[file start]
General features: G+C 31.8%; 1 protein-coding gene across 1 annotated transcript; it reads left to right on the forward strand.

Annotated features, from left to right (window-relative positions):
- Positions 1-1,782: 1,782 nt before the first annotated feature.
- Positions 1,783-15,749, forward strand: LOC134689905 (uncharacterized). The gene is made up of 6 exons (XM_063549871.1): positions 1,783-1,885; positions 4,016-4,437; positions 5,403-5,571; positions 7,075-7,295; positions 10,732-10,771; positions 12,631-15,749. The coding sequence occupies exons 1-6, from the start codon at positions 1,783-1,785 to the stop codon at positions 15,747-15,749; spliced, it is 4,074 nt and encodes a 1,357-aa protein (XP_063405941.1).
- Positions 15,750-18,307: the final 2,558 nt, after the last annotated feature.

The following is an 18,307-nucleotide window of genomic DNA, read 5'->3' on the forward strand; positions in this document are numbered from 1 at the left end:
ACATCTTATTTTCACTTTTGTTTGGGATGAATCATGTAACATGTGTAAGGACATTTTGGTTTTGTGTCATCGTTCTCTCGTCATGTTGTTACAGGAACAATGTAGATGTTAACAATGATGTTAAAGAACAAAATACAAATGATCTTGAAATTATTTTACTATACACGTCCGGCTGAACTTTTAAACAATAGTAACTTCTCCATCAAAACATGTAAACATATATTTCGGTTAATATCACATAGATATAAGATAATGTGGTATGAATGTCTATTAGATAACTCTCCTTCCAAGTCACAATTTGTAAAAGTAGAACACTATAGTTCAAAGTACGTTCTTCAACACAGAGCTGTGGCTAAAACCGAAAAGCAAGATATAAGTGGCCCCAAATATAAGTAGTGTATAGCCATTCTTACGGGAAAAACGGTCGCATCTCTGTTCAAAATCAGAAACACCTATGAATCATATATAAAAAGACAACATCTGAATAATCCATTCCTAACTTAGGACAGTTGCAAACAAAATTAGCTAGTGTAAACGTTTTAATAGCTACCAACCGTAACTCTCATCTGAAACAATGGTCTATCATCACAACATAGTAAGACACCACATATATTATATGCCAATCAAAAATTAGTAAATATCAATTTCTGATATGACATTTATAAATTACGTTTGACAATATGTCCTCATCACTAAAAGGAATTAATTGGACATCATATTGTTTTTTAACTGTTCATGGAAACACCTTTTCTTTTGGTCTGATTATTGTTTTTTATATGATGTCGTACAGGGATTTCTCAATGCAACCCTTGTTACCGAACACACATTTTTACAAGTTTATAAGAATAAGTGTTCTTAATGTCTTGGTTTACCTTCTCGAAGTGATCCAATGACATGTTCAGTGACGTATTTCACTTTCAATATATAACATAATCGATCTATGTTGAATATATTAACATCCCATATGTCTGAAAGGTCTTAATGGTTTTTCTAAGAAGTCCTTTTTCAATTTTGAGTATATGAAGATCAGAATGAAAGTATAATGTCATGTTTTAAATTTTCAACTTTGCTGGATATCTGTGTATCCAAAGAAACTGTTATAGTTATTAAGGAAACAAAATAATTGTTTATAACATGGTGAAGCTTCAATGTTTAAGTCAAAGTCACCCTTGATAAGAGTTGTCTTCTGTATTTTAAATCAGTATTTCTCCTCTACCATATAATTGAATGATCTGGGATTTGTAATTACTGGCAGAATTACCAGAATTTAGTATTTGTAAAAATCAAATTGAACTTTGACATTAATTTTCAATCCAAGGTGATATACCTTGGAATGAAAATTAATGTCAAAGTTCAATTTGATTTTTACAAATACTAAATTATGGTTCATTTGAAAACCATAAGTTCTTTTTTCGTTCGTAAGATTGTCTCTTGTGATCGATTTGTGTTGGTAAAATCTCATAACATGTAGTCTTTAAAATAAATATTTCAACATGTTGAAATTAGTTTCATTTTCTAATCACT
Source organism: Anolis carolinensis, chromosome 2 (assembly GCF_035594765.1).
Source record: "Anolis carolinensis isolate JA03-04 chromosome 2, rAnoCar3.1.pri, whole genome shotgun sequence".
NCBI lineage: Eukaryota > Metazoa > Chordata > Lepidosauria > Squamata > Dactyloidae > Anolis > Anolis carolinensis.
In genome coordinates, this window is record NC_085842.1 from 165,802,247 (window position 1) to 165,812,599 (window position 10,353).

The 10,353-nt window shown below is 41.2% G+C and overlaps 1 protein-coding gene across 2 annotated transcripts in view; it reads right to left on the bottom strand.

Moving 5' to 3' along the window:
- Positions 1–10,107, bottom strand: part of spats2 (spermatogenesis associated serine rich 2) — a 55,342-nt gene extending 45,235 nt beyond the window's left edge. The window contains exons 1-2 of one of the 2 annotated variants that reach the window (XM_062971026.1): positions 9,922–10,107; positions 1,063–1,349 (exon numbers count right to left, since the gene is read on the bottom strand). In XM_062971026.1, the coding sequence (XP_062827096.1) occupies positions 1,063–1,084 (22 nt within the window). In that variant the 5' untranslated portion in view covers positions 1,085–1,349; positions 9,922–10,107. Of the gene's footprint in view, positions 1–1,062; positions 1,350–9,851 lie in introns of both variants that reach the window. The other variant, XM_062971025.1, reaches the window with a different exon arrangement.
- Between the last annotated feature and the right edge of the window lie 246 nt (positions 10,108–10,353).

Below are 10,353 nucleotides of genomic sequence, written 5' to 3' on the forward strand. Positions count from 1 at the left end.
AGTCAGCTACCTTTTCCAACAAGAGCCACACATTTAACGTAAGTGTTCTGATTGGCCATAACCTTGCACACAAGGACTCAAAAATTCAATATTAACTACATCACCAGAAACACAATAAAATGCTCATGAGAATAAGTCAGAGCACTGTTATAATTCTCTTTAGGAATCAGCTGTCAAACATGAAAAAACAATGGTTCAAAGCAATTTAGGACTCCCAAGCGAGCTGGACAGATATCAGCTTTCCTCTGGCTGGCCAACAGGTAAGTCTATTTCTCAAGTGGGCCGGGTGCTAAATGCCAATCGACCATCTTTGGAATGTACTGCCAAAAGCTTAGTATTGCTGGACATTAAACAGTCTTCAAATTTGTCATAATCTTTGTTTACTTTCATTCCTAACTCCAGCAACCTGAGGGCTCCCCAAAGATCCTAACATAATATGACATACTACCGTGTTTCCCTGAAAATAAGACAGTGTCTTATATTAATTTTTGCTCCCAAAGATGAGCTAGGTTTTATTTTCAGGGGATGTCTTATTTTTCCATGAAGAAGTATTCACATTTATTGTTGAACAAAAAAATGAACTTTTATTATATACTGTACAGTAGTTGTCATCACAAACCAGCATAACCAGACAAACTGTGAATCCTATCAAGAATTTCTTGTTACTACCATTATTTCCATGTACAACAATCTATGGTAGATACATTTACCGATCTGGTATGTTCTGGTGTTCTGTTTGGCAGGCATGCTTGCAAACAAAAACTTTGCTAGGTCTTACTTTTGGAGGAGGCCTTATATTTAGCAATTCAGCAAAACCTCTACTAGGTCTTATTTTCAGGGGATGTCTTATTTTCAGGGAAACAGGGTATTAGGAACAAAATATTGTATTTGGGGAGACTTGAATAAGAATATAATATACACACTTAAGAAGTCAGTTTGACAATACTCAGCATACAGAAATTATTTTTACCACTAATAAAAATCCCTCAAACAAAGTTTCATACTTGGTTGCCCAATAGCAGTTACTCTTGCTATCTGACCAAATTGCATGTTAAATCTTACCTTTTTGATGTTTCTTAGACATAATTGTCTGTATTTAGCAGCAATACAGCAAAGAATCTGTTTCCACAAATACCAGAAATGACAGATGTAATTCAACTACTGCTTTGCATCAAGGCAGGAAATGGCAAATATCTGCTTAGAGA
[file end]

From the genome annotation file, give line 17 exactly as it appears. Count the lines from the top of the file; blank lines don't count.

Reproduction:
AGTCAGCTACCTTTTCCAACAAGAGCCACACATTTAACGTAAGTGTTCTGATTGGCCATAACCTTGCACACAAGGACTCAAAAATTCAATATTAACTACATCACCAGAAACACAATAAAATGCTCATGAGAATAAGTCAGAGCACTGTTATAATTCTCTTTAGGAATCAGCTGTCAAACATGAAAAAACAATGGTTCAAAGCAATTTAGGACTCCCAAGCGAGCTGGACAGATATCAGCTTTCCTCTGGCTGGCCAACAGGTAAGTCTATTTCTCAAGTGGGCCGGGTGCTAAATGCCAATCGACCATCTTTGGAATGTACTGCCAAAAGCTTAGTATTGCTGGACATTAAACAGTCTTCAAATTTGTCATAATCTTTGTTTACTTTCATTCCTAACTCCAGCAACCTGAGGGCTCCCCAAAGATCCTAACATAATATGACATACTACCGTGTTTCCCTGAAAATAAGACAGTGTCTTATATTAATTTTTGCTCCCAAAGATGAGCTAGGTTTTATTTTCAGGGGATGTCTTATTTTTCCATGAAGAAGTATTCACATTTATTGTTGAACAAAAAAATGAACTTTTATTATATACTGTACAGTAGTTGTCATCACAAACCAGCATAACCAGACAAACTGTGAATCCTATCAAGAATTTCTTGTTACTACCATTATTTCCATGTACAACAATCTATGGTAGATACATTTACCGATCTGGTATGTTCTGGTGTTCTGTTTGGCAGGCATGCTTGCAAACAAAAACTTTGCTAGGTCTTACTTTTGGAGGAGGCCTTATATTTAGCAATTCAGCAAAACCTCTACTAGGTCTTATTTTCAGGGGATGTCTTATTTTCAGGGAAACAGGGTATTAGGAACAAAATATTGTATTTGGGGAGACTTGAATAAGAATATAATATACACACTTAAGAAGTCAGTTTGACAATACTCAGCATACAGAAATTATTTTTACCACTAATAAAAATCCCTCAAACAAAGTTTCATACTTGGTTGCCCAATAGCAGTTACTCTTGCTATCTGACCAAATTGCATGTTAAATCTTACCTTTTTGATGTTTCTTAGACATAATTGTCTGTATTTAGCAGCAATACAGCAAAGAATCTGTTTCCACAAATACCAGAAATGACAGATGTAATTCAACTACTGCTTTGCATCAAGGCAGGAAATGGCAAATATCTGCTTAGAGA